by Alan Godfrey February. 03, 2021 230 views

I've always loved looking up at the stars. As a child, on holiday on a summer's evening I would spend hours just staring up at them - trying to comprehend the scale of them and the distances in between.

Astrophotography is a long-term goal of mine. I've not yet taken a photograph of the night's sky that I am happy with, and would like to be able to capture some of the beauty and wonder of what I see in future, but to date I have not had the right combination of equipment, knowledge, time, and luck required.

I can work on the first two, and will have to just wait and see for the other two!

My one experience to date was a fabulous opportunity in 2018 to photograph the Aurora Borealis in Iceland.

Photography was only a recent hobby, and this was a family holiday. I had some decent equipment, and spent some time reading up optimistically in advance about techniques and settings, but as they say - no plan survives first contact with the enemy - and while the photos that I came away with still bring me pleasure, I learned a lot from the experience that I would like the opportunity to improve on next time.

Aurora Borealis, Reykjavik, Iceland, October 2018

Aurora Borealis, Reykjavik, Iceland, October 2018

More than anything, we were just lucky to see it - and I didn't want to be fussing over my camera settings too much to not experience it.

The weather forecast for the week had been for constant cloud cover, and we'd resigned ourselves to not being able to see it. On the third night, suddenly, the forecast suggested a brief gap in the clouds aligned to a strong aurora. With a fast-asleep four year-old wrapped up in bundles of clothes in the back of our hire car, we raced down to the lighthouse just outside of Reykjavik - not wanting to risk driving too far out of the city in the dark on unfamiliar roads for a fleeting chance.

We waited unsuccessfully for just short of an hour, and were about to give up when the smallest of gaps in the clouds appeared and the green glow could be seen through. It was gone almost as soon as it came - certainly too short to take any decent photographs - but we were still overjoyed at even the briefest of glimpses.

Aurora Borealis, Reykjavik, Iceland, October 2018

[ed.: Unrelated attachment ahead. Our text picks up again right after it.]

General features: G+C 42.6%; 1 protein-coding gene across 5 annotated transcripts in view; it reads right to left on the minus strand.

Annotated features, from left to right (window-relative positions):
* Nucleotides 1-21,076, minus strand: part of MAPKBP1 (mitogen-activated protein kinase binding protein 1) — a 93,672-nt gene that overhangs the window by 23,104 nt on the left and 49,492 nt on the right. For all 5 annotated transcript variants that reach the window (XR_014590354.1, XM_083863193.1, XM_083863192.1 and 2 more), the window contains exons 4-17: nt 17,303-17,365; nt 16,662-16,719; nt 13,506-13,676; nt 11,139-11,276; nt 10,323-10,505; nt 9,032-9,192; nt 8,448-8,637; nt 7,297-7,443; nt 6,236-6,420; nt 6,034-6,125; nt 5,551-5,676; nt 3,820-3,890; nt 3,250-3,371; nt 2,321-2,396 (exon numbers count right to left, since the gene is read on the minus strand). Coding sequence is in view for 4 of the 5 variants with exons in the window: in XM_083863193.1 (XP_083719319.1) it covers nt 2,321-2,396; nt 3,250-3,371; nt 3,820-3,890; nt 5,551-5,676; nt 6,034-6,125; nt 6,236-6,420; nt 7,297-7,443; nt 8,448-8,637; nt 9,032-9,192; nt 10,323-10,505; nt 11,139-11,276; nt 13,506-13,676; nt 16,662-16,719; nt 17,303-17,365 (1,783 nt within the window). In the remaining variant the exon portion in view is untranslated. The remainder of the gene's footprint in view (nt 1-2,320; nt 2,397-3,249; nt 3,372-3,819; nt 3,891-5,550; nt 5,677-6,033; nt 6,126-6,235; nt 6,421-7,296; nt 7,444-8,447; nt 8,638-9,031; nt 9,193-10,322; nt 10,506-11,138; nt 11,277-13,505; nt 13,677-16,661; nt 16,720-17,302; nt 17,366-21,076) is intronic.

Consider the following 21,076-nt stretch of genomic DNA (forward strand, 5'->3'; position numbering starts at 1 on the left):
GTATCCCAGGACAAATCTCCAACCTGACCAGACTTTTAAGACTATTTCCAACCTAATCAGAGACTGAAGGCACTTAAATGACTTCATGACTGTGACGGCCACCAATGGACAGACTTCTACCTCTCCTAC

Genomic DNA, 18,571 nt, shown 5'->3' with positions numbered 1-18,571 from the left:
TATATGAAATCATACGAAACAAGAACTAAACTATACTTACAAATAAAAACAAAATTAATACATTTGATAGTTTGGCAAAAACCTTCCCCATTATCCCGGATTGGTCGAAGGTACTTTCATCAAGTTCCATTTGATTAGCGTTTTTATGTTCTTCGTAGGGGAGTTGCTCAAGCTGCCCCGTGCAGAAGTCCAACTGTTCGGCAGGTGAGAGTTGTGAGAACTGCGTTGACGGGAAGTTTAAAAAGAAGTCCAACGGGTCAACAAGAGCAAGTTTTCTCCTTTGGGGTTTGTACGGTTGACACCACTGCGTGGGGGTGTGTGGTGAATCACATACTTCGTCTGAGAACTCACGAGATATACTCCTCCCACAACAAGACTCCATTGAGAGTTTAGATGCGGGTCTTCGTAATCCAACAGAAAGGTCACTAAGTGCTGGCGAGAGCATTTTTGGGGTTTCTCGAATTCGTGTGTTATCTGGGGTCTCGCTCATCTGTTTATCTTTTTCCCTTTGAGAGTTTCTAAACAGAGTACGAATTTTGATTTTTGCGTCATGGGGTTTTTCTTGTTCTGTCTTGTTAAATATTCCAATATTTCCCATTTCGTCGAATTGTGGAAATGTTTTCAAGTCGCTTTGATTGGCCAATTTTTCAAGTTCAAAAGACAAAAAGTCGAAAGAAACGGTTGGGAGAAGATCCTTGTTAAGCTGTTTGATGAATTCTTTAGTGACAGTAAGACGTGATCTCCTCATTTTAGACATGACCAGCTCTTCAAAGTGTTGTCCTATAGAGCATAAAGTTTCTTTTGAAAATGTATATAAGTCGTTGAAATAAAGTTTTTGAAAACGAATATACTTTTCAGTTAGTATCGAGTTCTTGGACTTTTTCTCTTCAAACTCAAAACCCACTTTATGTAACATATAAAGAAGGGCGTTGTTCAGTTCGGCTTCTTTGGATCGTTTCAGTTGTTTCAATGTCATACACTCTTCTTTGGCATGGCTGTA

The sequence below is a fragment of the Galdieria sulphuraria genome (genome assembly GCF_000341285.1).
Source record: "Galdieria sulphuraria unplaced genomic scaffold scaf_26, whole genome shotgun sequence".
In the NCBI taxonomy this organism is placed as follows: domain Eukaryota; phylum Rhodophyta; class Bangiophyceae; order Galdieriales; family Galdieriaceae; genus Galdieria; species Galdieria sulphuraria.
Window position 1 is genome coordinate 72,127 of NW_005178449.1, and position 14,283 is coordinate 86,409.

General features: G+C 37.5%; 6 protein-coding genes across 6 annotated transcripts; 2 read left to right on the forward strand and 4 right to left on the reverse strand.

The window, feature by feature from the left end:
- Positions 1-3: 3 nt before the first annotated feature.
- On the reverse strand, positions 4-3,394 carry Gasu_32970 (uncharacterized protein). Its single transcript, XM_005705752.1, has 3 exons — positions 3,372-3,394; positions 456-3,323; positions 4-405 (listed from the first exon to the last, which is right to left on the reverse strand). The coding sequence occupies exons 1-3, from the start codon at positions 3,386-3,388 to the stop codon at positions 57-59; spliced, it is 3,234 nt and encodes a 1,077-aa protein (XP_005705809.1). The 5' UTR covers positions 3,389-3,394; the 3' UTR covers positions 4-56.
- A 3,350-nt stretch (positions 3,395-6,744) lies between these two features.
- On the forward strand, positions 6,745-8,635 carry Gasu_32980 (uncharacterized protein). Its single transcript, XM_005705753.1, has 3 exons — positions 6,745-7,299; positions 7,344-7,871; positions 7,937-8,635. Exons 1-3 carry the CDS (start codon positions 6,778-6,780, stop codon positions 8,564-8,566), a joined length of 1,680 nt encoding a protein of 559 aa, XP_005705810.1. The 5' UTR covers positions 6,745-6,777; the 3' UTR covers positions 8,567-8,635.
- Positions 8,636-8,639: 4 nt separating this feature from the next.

Aurora Borealis, Reykjavik, Iceland, October 2018

As if often the case, we returned to the flat we were staying in telling ourselves that was enough... that we wouldn't go out chasing a fleeting glimpse again, that we were satisfied and would focus on getting good night's sleeps and enjoying the restful vacation now... only for the forecast two days later to blow those intentions out of the water. Now the forecast was suddenly for a strong aurora and a completely clear night. Who could pass that up?

Aurora Borealis, Reykjavik, Iceland, October 2018

Aurora Borealis, Reykjavik, Iceland, October 2018

We headed out again of course. The sky was so clear and the aurora so strong that we could see it from the moment we left our flat in central Reykjavik.

We decided to head back to the lighthouse again - a known commodity, or so we thought. By the time we arrived - this time - so had everyone else. Unlike our first viewing, where we were almost alone - clearly everyone else had seen the same information we had and there was almost nowhere to park!

With the aurora already weakening, we decided that it wasn't worth trying to find an alternative spot; so parked where we could a little way from the lighthouse and walked down. Sadly this meant that, where the first time we had been able to let our daughter sleep soundly and warmly in the back of the car while we waited, she had to be woken and carried with us. (It does mean that she got to see it, but - in her words - "it's beautiful daddy, but it's cold - can we go home now?")